The announcement of the 2018 Medicare premium is good news for some beneficiaries and bad news for many others. The good news is that the standard monthly Part B premium, which about 30 percent of Medicare beneficiaries pay, will again be $134 next year, unchanged from 2017.
But most Medicare recipients pay a lower premium because they have been protected from any increase in premiums when Social Security benefits remain stagnant, as has been the case for the last several years. This year, that premium has averaged $109 a month, but due to the 2 percent Social Security increase for 2018, the premiums of these formerly protected beneficiaries could rise significantly.
An estimated 42 percent of these beneficiaries will pay the full monthly premium of $134 due to the increase in their Social Security benefit. The rest will pay less than $134 because the increase in their Social Security benefit will not be large enough to cover the full Part B premium increase. The average premium for these beneficiaries will jump from $109 to $130 a month, according to the Centers for Medicare and Medicaid Services (CMS).
So, in other words, Medicare beneficiaries who have been protected from a premium increase in past years will see their premiums go up, while those who have been unprotected in recent years will pay the same. Beneficiaries who have been unprotected from premium rises in the past few years include those enrolled in Medicare but who are not yet receiving Social Security, new Medicare beneficiaries, seniors earning more than $85,000 a year, and “dual eligibles” who receive both Medicare and Medicaid benefits. Philip Moeller, author of Get What’s Yours for Medicare, offers a handy way to figure out what your Part B change will be: “Subtract your current Part B premium from $134. Then multiply your current monthly Social Security benefit by 2 percent. Your 2018 Part B premium change should be the smaller of these two numbers.”
The Part B deductible will remain at $183 in 2018, although the Part A deductible will go up by $24, to $1,340. For beneficiaries receiving skilled care in a nursing home, Medicare’s coinsurance for days 21-100 will inch up from $164.50 to $167.50. Medicare coverage ends after day 100.
Here are all the new Medicare payment figures:
- Part B premium for protected beneficiaries: Average of $130/month
- Part B premium for those not protected: $134 (unchanged)
- Part B deductible: $183 (unchanged)
- Part A deductible: $1,340 (was $1,316)
- Co-payment for hospital stay days 61-90: $335/day (was $329)
- Co-payment for hospital stay days 91 and beyond: $670/day (was $658)
- Skilled nursing facility co-payment, days 21-100: $167.50/day (was $164)
So-called “Medigap” policies can cover some of these costs.
Premiums for higher-income beneficiaries will remain the same in 2018 as they were in 2017:
- Individuals with annual incomes between $85,000 and $107,000 and married couples with annual incomes between $170,000 and $214,000 will pay a monthly premium of $187.50 (unchanged).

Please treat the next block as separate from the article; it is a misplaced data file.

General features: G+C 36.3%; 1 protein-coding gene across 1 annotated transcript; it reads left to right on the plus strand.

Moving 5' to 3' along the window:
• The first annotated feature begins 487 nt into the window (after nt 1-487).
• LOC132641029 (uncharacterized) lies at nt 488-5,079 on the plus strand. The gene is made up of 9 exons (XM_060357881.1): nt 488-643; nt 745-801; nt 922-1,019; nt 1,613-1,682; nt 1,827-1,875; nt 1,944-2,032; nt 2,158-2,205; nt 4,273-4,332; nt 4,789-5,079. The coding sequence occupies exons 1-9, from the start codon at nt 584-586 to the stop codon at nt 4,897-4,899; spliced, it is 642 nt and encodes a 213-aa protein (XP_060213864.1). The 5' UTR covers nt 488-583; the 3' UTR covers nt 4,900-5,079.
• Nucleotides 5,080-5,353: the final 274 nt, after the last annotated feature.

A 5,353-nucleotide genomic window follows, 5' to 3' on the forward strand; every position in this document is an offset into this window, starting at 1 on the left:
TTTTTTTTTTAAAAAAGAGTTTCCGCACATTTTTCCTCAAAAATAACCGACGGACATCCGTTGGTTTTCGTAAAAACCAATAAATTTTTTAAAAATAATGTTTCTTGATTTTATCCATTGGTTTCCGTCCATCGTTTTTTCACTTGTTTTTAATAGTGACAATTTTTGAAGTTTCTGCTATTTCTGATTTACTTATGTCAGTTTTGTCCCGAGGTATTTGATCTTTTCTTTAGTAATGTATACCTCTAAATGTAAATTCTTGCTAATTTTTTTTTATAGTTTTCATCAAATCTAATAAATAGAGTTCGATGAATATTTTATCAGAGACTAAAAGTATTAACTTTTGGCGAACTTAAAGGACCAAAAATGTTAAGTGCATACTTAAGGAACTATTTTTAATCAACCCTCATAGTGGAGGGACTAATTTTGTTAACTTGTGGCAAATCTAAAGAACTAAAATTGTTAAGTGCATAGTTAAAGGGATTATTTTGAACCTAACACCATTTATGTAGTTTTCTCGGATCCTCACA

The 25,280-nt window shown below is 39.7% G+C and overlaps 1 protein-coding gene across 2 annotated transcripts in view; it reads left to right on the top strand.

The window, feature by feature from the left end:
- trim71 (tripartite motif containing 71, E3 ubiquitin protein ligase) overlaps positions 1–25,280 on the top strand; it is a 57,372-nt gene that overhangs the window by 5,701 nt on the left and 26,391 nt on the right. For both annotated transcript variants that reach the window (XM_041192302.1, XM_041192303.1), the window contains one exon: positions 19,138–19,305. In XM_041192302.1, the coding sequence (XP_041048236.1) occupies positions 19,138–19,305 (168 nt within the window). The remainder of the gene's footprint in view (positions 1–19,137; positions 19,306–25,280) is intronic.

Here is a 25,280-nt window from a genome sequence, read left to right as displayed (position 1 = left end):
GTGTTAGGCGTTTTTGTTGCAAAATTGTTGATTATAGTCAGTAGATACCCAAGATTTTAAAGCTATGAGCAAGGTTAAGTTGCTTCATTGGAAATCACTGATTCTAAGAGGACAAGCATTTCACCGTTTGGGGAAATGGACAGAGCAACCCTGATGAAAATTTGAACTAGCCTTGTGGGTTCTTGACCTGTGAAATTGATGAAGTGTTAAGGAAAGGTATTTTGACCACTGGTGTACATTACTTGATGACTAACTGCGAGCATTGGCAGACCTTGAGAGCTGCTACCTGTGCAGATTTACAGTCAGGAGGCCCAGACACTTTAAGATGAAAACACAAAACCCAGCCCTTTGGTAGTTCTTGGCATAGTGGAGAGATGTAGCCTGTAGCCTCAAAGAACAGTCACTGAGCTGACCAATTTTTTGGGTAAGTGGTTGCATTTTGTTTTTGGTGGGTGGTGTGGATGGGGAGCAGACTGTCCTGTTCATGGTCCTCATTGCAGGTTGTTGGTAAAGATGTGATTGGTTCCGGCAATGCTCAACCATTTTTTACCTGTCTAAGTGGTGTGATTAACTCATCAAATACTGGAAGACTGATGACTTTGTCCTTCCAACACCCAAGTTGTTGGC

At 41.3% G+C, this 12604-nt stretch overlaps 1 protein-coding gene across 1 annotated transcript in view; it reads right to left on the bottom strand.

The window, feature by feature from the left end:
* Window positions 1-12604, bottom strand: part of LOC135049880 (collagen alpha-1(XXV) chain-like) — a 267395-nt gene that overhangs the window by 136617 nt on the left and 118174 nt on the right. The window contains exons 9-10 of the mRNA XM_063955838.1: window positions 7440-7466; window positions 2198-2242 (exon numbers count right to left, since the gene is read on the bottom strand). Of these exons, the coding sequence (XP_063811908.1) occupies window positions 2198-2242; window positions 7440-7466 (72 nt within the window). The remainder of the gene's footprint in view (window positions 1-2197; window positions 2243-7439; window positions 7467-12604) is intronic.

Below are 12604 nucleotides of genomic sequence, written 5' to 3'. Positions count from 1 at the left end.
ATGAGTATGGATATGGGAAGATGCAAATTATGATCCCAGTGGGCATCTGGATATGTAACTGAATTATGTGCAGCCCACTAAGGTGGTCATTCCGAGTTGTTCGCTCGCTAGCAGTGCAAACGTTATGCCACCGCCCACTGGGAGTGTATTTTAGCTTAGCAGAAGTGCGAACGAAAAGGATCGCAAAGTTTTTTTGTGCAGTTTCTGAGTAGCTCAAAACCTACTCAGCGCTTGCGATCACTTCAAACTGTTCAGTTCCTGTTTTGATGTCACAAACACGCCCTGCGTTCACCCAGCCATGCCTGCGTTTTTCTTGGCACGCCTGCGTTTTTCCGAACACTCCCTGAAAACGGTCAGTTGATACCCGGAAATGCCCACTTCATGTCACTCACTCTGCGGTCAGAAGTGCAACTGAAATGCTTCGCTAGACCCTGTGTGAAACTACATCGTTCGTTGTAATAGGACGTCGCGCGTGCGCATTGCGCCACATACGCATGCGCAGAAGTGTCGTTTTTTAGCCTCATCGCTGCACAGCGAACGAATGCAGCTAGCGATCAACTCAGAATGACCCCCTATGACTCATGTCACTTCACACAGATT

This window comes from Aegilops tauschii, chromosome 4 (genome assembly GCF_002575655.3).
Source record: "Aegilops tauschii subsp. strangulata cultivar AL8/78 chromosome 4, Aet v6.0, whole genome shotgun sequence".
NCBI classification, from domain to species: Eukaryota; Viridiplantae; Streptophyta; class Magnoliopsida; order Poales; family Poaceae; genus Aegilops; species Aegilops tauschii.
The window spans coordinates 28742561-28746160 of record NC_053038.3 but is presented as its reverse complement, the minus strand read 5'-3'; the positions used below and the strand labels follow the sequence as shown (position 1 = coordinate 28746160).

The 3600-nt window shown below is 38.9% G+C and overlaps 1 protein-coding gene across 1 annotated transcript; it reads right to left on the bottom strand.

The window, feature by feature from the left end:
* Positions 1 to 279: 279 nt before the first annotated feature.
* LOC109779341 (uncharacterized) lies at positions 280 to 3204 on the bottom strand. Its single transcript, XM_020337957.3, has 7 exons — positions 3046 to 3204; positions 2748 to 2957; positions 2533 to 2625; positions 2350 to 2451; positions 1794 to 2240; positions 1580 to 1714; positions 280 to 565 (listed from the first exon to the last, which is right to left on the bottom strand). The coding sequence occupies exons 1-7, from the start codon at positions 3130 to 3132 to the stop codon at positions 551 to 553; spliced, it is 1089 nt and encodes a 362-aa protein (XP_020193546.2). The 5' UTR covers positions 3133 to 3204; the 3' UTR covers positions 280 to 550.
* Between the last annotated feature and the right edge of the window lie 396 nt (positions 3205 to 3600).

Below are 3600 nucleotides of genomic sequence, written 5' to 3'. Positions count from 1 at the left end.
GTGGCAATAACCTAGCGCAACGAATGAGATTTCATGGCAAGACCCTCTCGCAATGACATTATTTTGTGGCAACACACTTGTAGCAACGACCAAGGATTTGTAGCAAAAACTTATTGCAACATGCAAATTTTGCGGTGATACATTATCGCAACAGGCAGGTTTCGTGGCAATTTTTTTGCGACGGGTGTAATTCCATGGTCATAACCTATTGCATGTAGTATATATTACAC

- Individuals with annual incomes between $107,000 and $160,000 and married couples with annual incomes between $214,000 and $320,000 will pay a monthly premium of $267.90 (unchanged).
- Individuals with annual incomes between $160,000 and $214,000 and married couples with annual incomes between $320,000 and $428,000 will pay a monthly premium of $348.30 (unchanged).
- Individuals with annual incomes of $214,000 or more and married couples with annual incomes of $428,000 or more will pay a monthly premium of $428.60 (unchanged).
Rates differ for beneficiaries who are married but file a separate tax return from their spouse. Those with incomes greater than $85,000 will pay a monthly premium of $428.60.
The Social Security Administration uses the income reported two years ago to determine a Part B beneficiary’s premiums. So the income reported on a beneficiary’s 2016 tax return is used to determine whether the beneficiary must pay a higher monthly Part B premium in 2018. Income is calculated by taking a beneficiary’s adjusted gross income and adding back in some normally excluded income, such as tax-exempt interest, U.S. savings bond interest used to pay tuition, and certain income from foreign sources. This is called modified adjusted gross income (MAGI). If a beneficiary’s MAGI decreased significantly in the past two years, she may request that information from more recent years be used to calculate the premium. You can also request to reverse a surcharge if your income changes.
Those who enroll in Medicare Advantage plans may have different cost-sharing arrangements. CMS estimates that the Medicare Advantage average monthly premium will decrease by $1.91 (about 6 percent) in 2018, from an average of $31.91 in 2017 to $30 in 2018.
For Medicare’s press release announcing the new premium and deductible amounts, click here.
For Medicare’s “Medicare costs at a glance,” click here.
Jeff is Certified as an Elder Law Attorney (CELA) by the National Elder Law Foundation, a distinction held by only a handful of lawyers in Indiana. For almost 20 years, he has focused on elder law, estate planning, long-term care planning, Medicaid planning, Veterans Affairs benefits planning, special needs planning, guardianships, and estate administration.